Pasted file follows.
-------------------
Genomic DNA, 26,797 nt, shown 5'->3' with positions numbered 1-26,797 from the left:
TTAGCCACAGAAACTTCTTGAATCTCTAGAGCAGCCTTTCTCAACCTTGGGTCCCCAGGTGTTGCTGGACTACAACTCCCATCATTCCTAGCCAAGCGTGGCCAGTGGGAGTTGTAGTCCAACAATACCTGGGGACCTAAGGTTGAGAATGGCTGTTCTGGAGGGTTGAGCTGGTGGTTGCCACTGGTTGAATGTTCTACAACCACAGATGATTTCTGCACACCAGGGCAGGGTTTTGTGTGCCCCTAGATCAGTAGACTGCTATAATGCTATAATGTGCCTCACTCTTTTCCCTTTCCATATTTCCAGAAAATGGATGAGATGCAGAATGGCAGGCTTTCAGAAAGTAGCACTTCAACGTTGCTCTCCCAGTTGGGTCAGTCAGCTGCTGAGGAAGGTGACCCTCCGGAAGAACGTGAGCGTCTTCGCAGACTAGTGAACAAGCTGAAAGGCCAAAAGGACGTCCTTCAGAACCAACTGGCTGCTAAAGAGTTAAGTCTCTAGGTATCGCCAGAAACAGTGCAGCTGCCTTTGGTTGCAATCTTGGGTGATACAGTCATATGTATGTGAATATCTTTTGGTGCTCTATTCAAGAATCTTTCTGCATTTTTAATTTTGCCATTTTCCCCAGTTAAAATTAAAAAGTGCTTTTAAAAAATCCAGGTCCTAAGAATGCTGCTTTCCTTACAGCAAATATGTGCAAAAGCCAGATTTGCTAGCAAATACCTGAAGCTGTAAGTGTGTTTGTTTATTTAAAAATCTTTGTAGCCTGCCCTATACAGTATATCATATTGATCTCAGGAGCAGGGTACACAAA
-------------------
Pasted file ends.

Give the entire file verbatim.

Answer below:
Genomic DNA, 26,797 nt, shown 5'->3' with positions numbered 1-26,797 from the left:
TTAGCCACAGAAACTTCTTGAATCTCTAGAGCAGCCTTTCTCAACCTTGGGTCCCCAGGTGTTGCTGGACTACAACTCCCATCATTCCTAGCCAAGCGTGGCCAGTGGGAGTTGTAGTCCAACAATACCTGGGGACCTAAGGTTGAGAATGGCTGTTCTGGAGGGTTGAGCTGGTGGTTGCCACTGGTTGAATGTTCTACAACCACAGATGATTTCTGCACACCAGGGCAGGGTTTTGTGTGCCCCTAGATCAGTAGACTGCTATAATGCTATAATGTGCCTCACTCTTTTCCCTTTCCATATTTCCAGAAAATGGATGAGATGCAGAATGGCAGGCTTTCAGAAAGTAGCACTTCAACGTTGCTCTCCCAGTTGGGTCAGTCAGCTGCTGAGGAAGGTGACCCTCCGGAAGAACGTGAGCGTCTTCGCAGACTAGTGAACAAGCTGAAAGGCCAAAAGGACGTCCTTCAGAACCAACTGGCTGCTAAAGAGTTAAGTCTCTAGGTATCGCCAGAAACAGTGCAGCTGCCTTTGGTTGCAATCTTGGGTGATACAGTCATATGTATGTGAATATCTTTTGGTGCTCTATTCAAGAATCTTTCTGCATTTTTAATTTTGCCATTTTCCCCAGTTAAAATTAAAAAGTGCTTTTAAAAAATCCAGGTCCTAAGAATGCTGCTTTCCTTACAGCAAATATGTGCAAAAGCCAGATTTGCTAGCAAATACCTGAAGCTGTAAGTGTGTTTGTTTATTTAAAAATCTTTGTAGCCTGCCCTATACAGTATATCATATTGATCTCAGGAGCAGGGTACACAAA